The Change Reaction

With every project, no matter how big or small, there comes a point where a client may want to change something. While in most cases these changes are easily manageable, there are times where, without their knowledge, that requested change slows down the whole scope of work. So, how do you better prepare for the management of your project and how do you avoid wanting to make changes during the course of the work? Here are some tips to consider when starting…


Speak early, speak often!

What most people don’t realize is that the later you ask for a change, the harder it is to incorporate it without disturbing the timeline. If you like something, say you like it, if you love something say you love it, if something bothers you communicate clearly so that your contractor/designer can understand and support your needs through the process. I suggest communicating on a weekly basis with your hired team your feelings about the progress of your project.  Voicing both things that you do like and things that you don’t allow for open feedback and communication.  


Understand the Trade

Manpower is determined by trade availability and schedule. If scope is added to or changed it affects the whole crew and future line of up trade professionals. It’s important when signing on for a project that you understand that scheduling trades to complete work consecutively takes more than a few phone calls. It’s constant follow up ensuring they have the availability to come when they are needed. Requesting work be changed, stopped, extended or anything else can back up other trades and for sometimes a week or more, depending on what work is planned. Being committed to the process and your selections is critical if you want the project to remain on the designated timeline. If your requesting changes, be patient in the time it takes to redirect staffing to accommodate.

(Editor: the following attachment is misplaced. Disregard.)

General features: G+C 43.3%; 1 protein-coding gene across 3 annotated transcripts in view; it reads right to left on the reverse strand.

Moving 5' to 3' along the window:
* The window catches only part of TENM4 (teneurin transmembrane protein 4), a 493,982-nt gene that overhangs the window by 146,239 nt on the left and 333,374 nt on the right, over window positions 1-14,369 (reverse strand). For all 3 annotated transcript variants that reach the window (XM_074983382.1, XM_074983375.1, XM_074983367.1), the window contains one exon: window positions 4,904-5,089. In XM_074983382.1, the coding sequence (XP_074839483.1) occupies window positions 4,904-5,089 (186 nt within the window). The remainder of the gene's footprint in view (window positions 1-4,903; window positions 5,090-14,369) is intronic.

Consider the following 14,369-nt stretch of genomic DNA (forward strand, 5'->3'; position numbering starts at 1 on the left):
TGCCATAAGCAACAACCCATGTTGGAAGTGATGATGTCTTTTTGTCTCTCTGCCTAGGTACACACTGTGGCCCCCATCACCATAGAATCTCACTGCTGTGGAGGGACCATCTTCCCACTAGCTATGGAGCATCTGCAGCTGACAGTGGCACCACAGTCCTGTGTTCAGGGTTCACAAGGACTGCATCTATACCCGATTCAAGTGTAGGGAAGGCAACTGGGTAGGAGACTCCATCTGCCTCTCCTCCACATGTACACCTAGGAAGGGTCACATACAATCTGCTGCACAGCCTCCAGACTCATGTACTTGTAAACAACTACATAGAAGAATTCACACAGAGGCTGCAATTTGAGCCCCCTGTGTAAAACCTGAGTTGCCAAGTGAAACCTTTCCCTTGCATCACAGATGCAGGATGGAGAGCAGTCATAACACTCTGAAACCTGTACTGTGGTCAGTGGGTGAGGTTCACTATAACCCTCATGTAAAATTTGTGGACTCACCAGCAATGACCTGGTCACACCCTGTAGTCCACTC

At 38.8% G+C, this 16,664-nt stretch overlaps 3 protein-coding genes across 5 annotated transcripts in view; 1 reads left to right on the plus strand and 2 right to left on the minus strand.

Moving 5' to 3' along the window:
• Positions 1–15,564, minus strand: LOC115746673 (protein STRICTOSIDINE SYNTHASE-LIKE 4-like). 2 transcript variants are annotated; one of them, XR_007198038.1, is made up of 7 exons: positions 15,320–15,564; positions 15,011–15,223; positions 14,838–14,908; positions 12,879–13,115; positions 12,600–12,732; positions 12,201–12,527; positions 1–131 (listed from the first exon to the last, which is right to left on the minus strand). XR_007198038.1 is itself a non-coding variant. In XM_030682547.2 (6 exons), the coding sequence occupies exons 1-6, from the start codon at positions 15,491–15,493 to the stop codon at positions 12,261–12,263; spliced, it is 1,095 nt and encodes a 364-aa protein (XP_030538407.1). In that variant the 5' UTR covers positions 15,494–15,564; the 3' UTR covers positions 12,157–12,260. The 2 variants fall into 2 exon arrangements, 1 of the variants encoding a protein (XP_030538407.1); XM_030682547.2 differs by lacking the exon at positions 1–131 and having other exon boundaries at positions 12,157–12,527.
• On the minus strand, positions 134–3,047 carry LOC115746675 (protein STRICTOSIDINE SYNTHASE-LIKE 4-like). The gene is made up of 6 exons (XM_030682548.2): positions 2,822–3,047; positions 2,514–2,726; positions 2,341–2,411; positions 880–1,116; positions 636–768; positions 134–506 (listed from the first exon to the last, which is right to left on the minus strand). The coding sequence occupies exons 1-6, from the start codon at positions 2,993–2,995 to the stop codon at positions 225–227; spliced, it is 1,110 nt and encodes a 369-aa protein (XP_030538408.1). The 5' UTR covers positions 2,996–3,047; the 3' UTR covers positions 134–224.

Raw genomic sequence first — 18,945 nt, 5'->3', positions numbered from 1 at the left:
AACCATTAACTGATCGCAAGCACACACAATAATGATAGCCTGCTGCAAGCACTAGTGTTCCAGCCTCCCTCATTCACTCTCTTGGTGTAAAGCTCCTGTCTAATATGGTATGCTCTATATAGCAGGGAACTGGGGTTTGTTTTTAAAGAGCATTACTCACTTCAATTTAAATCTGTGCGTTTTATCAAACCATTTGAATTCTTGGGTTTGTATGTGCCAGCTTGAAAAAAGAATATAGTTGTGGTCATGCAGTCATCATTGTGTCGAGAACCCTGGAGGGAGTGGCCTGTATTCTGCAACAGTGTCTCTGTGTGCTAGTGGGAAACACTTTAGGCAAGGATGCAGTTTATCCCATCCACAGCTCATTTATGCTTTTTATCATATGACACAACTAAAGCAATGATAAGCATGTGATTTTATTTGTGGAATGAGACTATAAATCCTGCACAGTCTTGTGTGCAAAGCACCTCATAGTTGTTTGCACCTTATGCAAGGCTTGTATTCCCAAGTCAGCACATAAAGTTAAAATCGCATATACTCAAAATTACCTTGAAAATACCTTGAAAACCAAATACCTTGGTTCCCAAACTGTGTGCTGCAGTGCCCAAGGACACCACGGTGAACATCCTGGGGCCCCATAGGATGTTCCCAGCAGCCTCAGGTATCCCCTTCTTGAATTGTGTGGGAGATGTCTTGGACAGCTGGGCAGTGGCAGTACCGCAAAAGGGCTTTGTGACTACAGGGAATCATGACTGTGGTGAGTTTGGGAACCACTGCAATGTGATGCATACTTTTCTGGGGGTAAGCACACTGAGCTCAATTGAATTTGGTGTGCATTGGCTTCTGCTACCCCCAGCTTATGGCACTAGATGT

Know your budget

The estimated price given by your contractor or designer in the beginning of your project takes some time to arrange. It’s always best and more seamless to get costs ironed out upfront, so you have a better idea of what will happen during the process.  Adding scope during and at the end of the project, because you have more money to spend, can be frustrating for everyone involved. Its best to commit to an amount you want to spend and don’t waiver.

Molly Pidgeon